solders. "Eskimimzin my son, you go to die for the Apache Nation. It is a
great honor to make such a sacrifice."
Buckhart told him he will have a fair trial, but was concerned about him
using the word sacrifice. Why does he say sacrifice?
“He did not start the fire. He could not,” the chief explained. “He was in
mourning for his wife’s father. To make any fire is forbidden to him.
After talking to Chief Hostay, Buckhart realized that Eskimimzin was not
guilty. Eskimimzin spoke of a white man who wanted him to meet with him, he
thought this white man wanted to buy his leather like before, but when he
told him what he wanted, Eskimimzin fled. “From my place of hiding I saw the
smoke,” he explained. Even though he was innocent, he was still willing to
"Who is this he you speak of?" Asked Buckhart.
But Eskimimzin insisted, “Take me. This is my honor!”
Again, Buckhart asked for the name, and again Eskimimzin begged him to take
Hostay, the law does not wish to punish the Indian because he is Indian,”
Buckhart insisted. Finally, Hostay told Eskimimzin to tell the truth.
"The drunkard, Slade, the white man," said Eskimimzin.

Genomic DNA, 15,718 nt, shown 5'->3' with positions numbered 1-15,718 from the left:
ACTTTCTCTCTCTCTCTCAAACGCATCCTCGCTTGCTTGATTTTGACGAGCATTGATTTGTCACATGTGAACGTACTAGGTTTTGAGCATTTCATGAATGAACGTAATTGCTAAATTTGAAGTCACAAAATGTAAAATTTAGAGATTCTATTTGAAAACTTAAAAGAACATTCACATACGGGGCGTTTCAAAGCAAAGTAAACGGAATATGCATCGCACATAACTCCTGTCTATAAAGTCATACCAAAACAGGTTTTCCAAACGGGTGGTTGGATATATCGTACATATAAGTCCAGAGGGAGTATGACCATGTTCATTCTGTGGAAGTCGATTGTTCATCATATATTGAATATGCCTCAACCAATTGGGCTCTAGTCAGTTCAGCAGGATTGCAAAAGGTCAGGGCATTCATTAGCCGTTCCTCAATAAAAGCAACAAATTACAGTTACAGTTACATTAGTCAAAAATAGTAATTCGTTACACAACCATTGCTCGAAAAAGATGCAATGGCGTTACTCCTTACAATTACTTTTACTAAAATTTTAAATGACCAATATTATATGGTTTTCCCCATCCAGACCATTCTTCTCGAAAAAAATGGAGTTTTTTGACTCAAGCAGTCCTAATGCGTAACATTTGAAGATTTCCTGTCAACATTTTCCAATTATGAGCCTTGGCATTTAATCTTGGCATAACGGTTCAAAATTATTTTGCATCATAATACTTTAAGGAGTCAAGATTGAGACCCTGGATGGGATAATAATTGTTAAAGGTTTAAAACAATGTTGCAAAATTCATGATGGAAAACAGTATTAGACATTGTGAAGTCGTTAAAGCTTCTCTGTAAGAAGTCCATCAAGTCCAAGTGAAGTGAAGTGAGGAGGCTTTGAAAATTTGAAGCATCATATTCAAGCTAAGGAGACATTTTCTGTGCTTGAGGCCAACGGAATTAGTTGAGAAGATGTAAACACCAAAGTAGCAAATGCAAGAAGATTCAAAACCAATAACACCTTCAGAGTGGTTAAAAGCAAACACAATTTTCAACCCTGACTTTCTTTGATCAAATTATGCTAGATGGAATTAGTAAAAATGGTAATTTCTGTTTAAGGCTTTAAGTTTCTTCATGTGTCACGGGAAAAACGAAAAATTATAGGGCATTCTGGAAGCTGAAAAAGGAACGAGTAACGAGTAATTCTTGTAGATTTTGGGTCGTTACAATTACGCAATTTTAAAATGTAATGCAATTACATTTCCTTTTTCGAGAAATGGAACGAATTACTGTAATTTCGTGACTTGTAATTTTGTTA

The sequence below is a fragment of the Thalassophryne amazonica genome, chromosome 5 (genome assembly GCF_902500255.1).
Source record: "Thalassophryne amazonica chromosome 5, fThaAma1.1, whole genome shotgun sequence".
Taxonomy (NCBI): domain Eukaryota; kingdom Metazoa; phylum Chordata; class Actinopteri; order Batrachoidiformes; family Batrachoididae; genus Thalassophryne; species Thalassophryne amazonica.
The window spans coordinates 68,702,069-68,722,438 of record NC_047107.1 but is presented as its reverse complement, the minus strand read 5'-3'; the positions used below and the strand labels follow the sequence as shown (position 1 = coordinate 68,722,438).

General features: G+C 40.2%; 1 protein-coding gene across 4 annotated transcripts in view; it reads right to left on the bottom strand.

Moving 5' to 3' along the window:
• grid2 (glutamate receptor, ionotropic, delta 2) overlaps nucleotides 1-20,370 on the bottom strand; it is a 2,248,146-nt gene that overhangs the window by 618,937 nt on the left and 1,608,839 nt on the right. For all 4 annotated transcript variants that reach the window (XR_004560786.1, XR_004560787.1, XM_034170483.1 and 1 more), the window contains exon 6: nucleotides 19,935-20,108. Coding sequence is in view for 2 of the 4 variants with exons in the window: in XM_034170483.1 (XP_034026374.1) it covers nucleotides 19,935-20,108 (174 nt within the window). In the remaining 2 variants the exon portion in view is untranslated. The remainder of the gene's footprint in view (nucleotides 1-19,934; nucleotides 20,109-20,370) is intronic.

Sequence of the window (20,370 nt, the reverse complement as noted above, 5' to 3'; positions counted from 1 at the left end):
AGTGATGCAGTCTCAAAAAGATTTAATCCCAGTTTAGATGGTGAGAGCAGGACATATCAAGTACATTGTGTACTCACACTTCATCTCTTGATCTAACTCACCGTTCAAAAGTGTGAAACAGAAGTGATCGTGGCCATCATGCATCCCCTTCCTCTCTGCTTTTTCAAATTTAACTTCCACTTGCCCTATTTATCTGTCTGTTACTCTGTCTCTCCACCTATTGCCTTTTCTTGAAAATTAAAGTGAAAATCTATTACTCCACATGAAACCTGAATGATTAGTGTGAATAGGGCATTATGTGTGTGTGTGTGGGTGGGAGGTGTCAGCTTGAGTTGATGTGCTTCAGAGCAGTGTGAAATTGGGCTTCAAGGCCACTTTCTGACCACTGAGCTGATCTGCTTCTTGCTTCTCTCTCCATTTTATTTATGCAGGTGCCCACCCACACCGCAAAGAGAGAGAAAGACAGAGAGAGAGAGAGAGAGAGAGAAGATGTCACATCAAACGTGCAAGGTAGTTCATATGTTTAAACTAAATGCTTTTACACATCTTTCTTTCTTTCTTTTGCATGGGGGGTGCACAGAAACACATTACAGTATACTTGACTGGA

I watched the Indians leave, then I rode up to talk to Buckhart. I told him
there was a whole new problem. “They found out about you in town. It was my
fault, I’m sorry.” I explained.
I tried to talk Buckhart out of going back to North Fork and taking the
prisoner himself. I wanted him to get someone else. “It stands to reason you
were appointed out here to work with your own people. Something like this
couldn’t have been figured in advance. Why don’t you send back for some
other federal marshal,” I begged. I knew they wouldn’t stand for it back in
town. I didn’t want to see my town turned upside down.
“Lucas, wasn’t it right for me to arrest the Apache whenever I thought he
was guilty?” Buckhart reasoned.
“Sure,” I answered.
“Isn’t it still right for me to take the white man who really had-“
I interrupted him. “Absolutely!” I answered. “But it’s not practical!”
“There was a Roman philosopher once
said that no harm can come to a man as long as he was doing his duty!”
Buckhart insisted. “Which takes more away from a man, Lucas? Death or
I wasn’t getting through to him, so I thought I’d use another approach. So I
asked him how good he was with his rifle. He told me he was fair. I looked
around and saw a mullein bush with five pods on it. I wanted to see how good
of a shot he was. I told him to try and pick one of the pods. He was having
trouble making them out. It took him three shots before he could get one.
So naturally, I took my own rifle from the boot and demonstrated my shooting
abilities. I could tell he was impressed. “I’m sorry, Sam. I can’t let you
get on that horse,” I announced. “For your own good, I’ll cripple you
“Thanks, friend,” Buckhart said sarcastically.
“Now look, I’m not thinking just about you! North Fork’s my boys home and I
don’t want to see it turn into a lynch town.” I said.
Maybe you’re giving me too much credit and your town not enough,” Buckhart